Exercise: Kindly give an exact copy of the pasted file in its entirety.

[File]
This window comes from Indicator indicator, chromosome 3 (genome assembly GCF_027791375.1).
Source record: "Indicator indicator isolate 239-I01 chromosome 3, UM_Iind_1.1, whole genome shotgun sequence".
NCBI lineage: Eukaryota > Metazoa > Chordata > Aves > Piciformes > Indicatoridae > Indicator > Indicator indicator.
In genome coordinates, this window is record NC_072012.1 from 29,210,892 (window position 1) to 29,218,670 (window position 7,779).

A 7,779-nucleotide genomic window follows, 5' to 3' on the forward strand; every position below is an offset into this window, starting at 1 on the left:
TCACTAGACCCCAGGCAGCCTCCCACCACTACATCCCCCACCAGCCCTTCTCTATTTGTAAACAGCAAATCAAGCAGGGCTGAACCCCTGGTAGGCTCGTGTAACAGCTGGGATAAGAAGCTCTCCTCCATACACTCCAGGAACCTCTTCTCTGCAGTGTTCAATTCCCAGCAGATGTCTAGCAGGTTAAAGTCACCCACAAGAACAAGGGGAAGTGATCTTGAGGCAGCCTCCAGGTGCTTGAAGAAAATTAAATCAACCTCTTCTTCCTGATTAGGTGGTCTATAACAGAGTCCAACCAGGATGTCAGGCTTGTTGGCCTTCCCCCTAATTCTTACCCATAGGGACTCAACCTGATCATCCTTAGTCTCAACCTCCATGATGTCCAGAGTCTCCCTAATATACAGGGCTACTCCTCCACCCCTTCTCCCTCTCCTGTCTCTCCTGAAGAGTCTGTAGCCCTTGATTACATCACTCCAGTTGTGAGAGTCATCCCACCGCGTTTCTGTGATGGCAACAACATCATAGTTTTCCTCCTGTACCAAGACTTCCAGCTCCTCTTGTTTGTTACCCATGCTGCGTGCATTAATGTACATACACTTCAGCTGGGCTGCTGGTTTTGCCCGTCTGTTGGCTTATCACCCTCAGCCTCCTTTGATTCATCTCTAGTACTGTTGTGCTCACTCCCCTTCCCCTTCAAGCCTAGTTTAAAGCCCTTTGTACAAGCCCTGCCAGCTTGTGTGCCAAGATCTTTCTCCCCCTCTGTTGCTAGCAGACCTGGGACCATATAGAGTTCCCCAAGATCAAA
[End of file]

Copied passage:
This window comes from Indicator indicator, chromosome 3 (genome assembly GCF_027791375.1).
Source record: "Indicator indicator isolate 239-I01 chromosome 3, UM_Iind_1.1, whole genome shotgun sequence".
NCBI lineage: Eukaryota > Metazoa > Chordata > Aves > Piciformes > Indicatoridae > Indicator > Indicator indicator.
In genome coordinates, this window is record NC_072012.1 from 29,210,892 (window position 1) to 29,218,670 (window position 7,779).

A 7,779-nucleotide genomic window follows, 5' to 3' on the forward strand; every position below is an offset into this window, starting at 1 on the left:
TCACTAGACCCCAGGCAGCCTCCCACCACTACATCCCCCACCAGCCCTTCTCTATTTGTAAACAGCAAATCAAGCAGGGCTGAACCCCTGGTAGGCTCGTGTAACAGCTGGGATAAGAAGCTCTCCTCCATACACTCCAGGAACCTCTTCTCTGCAGTGTTCAATTCCCAGCAGATGTCTAGCAGGTTAAAGTCACCCACAAGAACAAGGGGAAGTGATCTTGAGGCAGCCTCCAGGTGCTTGAAGAAAATTAAATCAACCTCTTCTTCCTGATTAGGTGGTCTATAACAGAGTCCAACCAGGATGTCAGGCTTGTTGGCCTTCCCCCTAATTCTTACCCATAGGGACTCAACCTGATCATCCTTAGTCTCAACCTCCATGATGTCCAGAGTCTCCCTAATATACAGGGCTACTCCTCCACCCCTTCTCCCTCTCCTGTCTCTCCTGAAGAGTCTGTAGCCCTTGATTACATCACTCCAGTTGTGAGAGTCATCCCACCGCGTTTCTGTGATGGCAACAACATCATAGTTTTCCTCCTGTACCAAGACTTCCAGCTCCTCTTGTTTGTTACCCATGCTGCGTGCATTAATGTACATACACTTCAGCTGGGCTGCTGGTTTTGCCCGTCTGTTGGCTTATCACCCTCAGCCTCCTTTGATTCATCTCTAGTACTGTTGTGCTCACTCCCCTTCCCCTTCAAGCCTAGTTTAAAGCCCTTTGTACAAGCCCTGCCAGCTTGTGTGCCAAGATCTTTCTCCCCCTCTGTTGCTAGCAGACCTGGGACCATATAGAGTTCCCCAAGATCAAA